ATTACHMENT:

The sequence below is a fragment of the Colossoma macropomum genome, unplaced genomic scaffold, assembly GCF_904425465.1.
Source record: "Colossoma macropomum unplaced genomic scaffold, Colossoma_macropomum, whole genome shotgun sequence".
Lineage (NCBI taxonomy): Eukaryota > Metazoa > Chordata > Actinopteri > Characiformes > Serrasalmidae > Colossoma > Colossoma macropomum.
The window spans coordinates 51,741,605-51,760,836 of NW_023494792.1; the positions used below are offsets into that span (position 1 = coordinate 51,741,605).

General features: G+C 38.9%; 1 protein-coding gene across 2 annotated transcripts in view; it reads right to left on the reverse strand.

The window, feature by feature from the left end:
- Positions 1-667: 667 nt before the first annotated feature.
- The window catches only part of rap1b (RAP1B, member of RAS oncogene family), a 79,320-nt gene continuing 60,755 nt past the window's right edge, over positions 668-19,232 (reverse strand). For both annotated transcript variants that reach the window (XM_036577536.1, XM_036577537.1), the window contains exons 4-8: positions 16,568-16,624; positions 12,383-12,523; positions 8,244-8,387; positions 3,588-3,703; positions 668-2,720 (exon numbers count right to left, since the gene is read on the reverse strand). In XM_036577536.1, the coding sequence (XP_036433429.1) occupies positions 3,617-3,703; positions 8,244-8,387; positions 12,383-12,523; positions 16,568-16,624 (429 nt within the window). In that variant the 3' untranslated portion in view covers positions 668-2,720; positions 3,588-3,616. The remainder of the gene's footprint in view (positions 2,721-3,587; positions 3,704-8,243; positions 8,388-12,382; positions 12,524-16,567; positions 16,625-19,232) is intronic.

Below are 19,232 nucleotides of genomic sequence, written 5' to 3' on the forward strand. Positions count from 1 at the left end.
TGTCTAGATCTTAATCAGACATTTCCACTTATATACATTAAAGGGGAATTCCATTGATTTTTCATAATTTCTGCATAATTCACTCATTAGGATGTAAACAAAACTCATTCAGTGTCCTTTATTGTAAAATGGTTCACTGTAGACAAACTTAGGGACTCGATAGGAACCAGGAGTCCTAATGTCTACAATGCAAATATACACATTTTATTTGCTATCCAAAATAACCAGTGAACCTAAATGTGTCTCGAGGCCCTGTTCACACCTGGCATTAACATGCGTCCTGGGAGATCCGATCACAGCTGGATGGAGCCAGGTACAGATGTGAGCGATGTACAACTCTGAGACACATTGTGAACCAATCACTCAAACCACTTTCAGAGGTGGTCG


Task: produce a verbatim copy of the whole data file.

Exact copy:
The sequence below is a fragment of the Colossoma macropomum genome, unplaced genomic scaffold, assembly GCF_904425465.1.
Source record: "Colossoma macropomum unplaced genomic scaffold, Colossoma_macropomum, whole genome shotgun sequence".
Lineage (NCBI taxonomy): Eukaryota > Metazoa > Chordata > Actinopteri > Characiformes > Serrasalmidae > Colossoma > Colossoma macropomum.
The window spans coordinates 51,741,605-51,760,836 of NW_023494792.1; the positions used below are offsets into that span (position 1 = coordinate 51,741,605).

General features: G+C 38.9%; 1 protein-coding gene across 2 annotated transcripts in view; it reads right to left on the reverse strand.

The window, feature by feature from the left end:
- Positions 1-667: 667 nt before the first annotated feature.
- The window catches only part of rap1b (RAP1B, member of RAS oncogene family), a 79,320-nt gene continuing 60,755 nt past the window's right edge, over positions 668-19,232 (reverse strand). For both annotated transcript variants that reach the window (XM_036577536.1, XM_036577537.1), the window contains exons 4-8: positions 16,568-16,624; positions 12,383-12,523; positions 8,244-8,387; positions 3,588-3,703; positions 668-2,720 (exon numbers count right to left, since the gene is read on the reverse strand). In XM_036577536.1, the coding sequence (XP_036433429.1) occupies positions 3,617-3,703; positions 8,244-8,387; positions 12,383-12,523; positions 16,568-16,624 (429 nt within the window). In that variant the 3' untranslated portion in view covers positions 668-2,720; positions 3,588-3,616. The remainder of the gene's footprint in view (positions 2,721-3,587; positions 3,704-8,243; positions 8,388-12,382; positions 12,524-16,567; positions 16,625-19,232) is intronic.

Below are 19,232 nucleotides of genomic sequence, written 5' to 3' on the forward strand. Positions count from 1 at the left end.
TGTCTAGATCTTAATCAGACATTTCCACTTATATACATTAAAGGGGAATTCCATTGATTTTTCATAATTTCTGCATAATTCACTCATTAGGATGTAAACAAAACTCATTCAGTGTCCTTTATTGTAAAATGGTTCACTGTAGACAAACTTAGGGACTCGATAGGAACCAGGAGTCCTAATGTCTACAATGCAAATATACACATTTTATTTGCTATCCAAAATAACCAGTGAACCTAAATGTGTCTCGAGGCCCTGTTCACACCTGGCATTAACATGCGTCCTGGGAGATCCGATCACAGCTGGATGGAGCCAGGTACAGATGTGAGCGATGTACAACTCTGAGACACATTGTGAACCAATCACTCAAACCACTTTCAGAGGTGGTCG